- - Tuesday, April 22, 2014

Once-big and powerful states are shrinking. Suffocating under the weight of liberal policies, powerhouse states have atrophied into uncompetitive and unwelcoming weaklings.

It’s all laid out in a report by the American Legislative Exchange Council. Co-authored by Arthur Laffer, a Reagan economic adviser, and Stephen Moore, an economist at the Heritage Foundation, the report titled “Rich States, Poor States” identifies key ingredients of a thriving economy: low personal and corporate income-tax rates, reasonable property- and sales-tax burdens, restraint on the number of government employees and curbs on state spending.

Conversely, big-government policy decisions such as onerous tax burdens, an elevated minimum wage and high rates of public debt have put people and businesses to flight.

New York holds the dubious distinction of imposing the nation’s most burdensome corporate-tax rate, which encourages businesses to relocate to friendly territory. The country’s highest — and most “progressive,” read “liberal” — marginal personal state income-tax rate is imposed in California. Many wealthy Californians have bolted, taking their tax dollars with them. In Illinois, where jobs are scarce and the economy is reeling, the state maintains a suffocating property tax, high levels of public debt, a steep minimum wage and exorbitant workers’ compensation costs.

No surprise, then, New York, California and Illinois are the three states that have lost the most population over the past decade.

More than 1.5 million people fled New York over the past decade. Since 1960, New York has lost 14 congressional seats and the influence that goes with them. Even the year-round summer weather and gorgeous mountains, forests and beaches haven’t been enough to persuade 1.4 million Californians to suffer the high taxes and other naive and destructive liberal policies. In Illinois, 623,467 have migrated elsewhere.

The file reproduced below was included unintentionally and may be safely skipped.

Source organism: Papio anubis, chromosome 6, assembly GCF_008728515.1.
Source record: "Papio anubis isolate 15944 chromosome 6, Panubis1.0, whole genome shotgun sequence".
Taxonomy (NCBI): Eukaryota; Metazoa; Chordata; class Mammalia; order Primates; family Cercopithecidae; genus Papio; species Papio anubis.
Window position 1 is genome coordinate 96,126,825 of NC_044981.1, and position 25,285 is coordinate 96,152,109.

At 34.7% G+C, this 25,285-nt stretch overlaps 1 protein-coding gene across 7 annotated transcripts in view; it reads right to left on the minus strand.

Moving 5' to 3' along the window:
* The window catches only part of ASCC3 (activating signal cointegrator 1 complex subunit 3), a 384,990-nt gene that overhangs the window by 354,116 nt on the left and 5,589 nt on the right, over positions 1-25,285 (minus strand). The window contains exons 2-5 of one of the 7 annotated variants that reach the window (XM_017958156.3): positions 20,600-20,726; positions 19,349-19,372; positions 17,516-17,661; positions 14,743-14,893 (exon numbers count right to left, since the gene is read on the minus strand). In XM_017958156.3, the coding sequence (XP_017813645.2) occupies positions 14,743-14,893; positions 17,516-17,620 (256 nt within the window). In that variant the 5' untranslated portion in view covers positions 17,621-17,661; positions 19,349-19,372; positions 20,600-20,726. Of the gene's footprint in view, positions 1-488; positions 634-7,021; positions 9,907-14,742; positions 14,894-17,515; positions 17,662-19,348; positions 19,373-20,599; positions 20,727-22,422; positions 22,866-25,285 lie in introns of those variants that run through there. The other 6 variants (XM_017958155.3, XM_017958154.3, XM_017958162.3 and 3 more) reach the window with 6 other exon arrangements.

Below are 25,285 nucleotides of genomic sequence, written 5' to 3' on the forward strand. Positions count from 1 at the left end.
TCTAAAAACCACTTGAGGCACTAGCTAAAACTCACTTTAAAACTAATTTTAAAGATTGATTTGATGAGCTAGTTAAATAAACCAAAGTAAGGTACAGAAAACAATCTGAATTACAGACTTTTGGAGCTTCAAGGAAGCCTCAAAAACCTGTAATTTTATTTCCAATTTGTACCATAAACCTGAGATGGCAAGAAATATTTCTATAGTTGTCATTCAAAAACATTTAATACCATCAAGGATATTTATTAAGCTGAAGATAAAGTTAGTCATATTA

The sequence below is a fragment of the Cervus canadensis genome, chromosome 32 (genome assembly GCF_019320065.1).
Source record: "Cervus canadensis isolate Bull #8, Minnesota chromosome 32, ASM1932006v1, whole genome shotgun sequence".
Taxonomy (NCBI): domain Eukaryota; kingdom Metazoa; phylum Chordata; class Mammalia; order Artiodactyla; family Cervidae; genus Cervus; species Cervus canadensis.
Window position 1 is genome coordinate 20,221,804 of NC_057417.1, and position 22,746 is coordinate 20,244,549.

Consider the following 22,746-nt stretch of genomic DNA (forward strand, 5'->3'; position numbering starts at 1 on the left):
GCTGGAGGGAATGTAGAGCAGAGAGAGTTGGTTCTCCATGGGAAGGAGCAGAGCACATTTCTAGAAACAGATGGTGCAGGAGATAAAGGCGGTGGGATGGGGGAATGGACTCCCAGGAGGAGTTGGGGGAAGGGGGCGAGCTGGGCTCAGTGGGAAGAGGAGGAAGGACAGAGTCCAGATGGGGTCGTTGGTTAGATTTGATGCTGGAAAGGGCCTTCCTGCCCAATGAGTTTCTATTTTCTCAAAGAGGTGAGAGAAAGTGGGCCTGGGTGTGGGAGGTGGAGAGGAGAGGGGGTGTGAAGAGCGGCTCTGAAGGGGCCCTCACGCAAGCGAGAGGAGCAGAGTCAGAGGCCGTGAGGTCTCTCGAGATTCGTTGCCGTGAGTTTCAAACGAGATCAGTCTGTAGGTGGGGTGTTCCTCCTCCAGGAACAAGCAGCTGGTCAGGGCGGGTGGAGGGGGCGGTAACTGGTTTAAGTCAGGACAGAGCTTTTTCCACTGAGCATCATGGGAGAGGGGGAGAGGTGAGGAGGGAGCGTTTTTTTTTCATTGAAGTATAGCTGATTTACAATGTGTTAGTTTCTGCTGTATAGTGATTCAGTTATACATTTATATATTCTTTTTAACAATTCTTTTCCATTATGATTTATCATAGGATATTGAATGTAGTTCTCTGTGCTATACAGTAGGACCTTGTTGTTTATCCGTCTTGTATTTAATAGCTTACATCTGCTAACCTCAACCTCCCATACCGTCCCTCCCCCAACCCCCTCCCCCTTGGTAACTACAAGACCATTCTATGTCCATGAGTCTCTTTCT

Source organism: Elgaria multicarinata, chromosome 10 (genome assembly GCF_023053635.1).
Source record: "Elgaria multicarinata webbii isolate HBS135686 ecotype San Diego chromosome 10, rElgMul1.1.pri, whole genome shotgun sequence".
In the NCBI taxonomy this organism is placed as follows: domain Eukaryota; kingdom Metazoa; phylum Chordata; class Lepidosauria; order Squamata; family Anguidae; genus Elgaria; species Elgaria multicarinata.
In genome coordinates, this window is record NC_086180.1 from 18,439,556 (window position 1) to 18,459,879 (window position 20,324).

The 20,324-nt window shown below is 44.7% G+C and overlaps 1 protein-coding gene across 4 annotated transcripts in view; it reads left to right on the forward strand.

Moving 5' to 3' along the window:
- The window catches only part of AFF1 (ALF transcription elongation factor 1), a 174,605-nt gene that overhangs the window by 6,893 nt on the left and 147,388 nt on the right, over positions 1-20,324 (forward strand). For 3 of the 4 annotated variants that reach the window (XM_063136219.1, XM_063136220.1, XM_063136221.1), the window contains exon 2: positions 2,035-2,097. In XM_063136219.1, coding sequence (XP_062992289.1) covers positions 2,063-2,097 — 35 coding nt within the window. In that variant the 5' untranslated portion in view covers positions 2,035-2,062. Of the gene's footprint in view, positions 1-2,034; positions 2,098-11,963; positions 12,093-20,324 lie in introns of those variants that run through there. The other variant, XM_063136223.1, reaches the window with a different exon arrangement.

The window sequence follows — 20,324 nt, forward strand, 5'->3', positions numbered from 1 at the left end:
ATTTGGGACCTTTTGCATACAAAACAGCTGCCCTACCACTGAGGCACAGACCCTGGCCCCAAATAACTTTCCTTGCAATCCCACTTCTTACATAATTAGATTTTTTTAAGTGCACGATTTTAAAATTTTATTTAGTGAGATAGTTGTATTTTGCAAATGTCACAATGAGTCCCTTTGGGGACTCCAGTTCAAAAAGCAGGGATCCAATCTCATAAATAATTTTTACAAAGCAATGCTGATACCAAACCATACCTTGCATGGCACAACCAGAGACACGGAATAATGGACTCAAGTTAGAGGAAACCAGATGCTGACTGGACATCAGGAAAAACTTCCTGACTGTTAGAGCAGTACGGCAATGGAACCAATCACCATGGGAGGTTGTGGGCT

The population bleeding has serious financial consequences. New York lost an astonishing $68.1 billion in adjusted growth income from 1992 to 2010, according to Internal Revenue Service data. California lost more than $45 billion over the same period. Things are so bad in Illinois that total nonfarm-payroll employment actually decreased by 1.6 percent between 2002 and 2012. This means fewer productive citizens to bear the burden of the lavish public-sector pensions.

So where have New York, California and Illinois’ residents, businesses and jobs gone? To happier states, including Texas, Washington, Arizona, North Carolina, Georgia and Florida, all boasting reasonable tax rates and a welcoming business climate. These states are flush with successful businesses and hundreds of thousands of new residents.

The American Legislative Exchange Council finds that the states that scored among the 10 best, based on “15 policy areas that have proven over time to be the best determinants of economic success,” gained 2.2 million residents over the past decade. The population of the states that scored in the bottom 10 dwindled by more than 400,000.

Supreme Court Justice Louis Brandeis once called the states “the laboratories of democracy.” The results from the great experiment are in, and there’s no questioning the result. It’s an omen for the states where liberal nostrums prevail, where people, like Elvis and common sense, have “left the building.”

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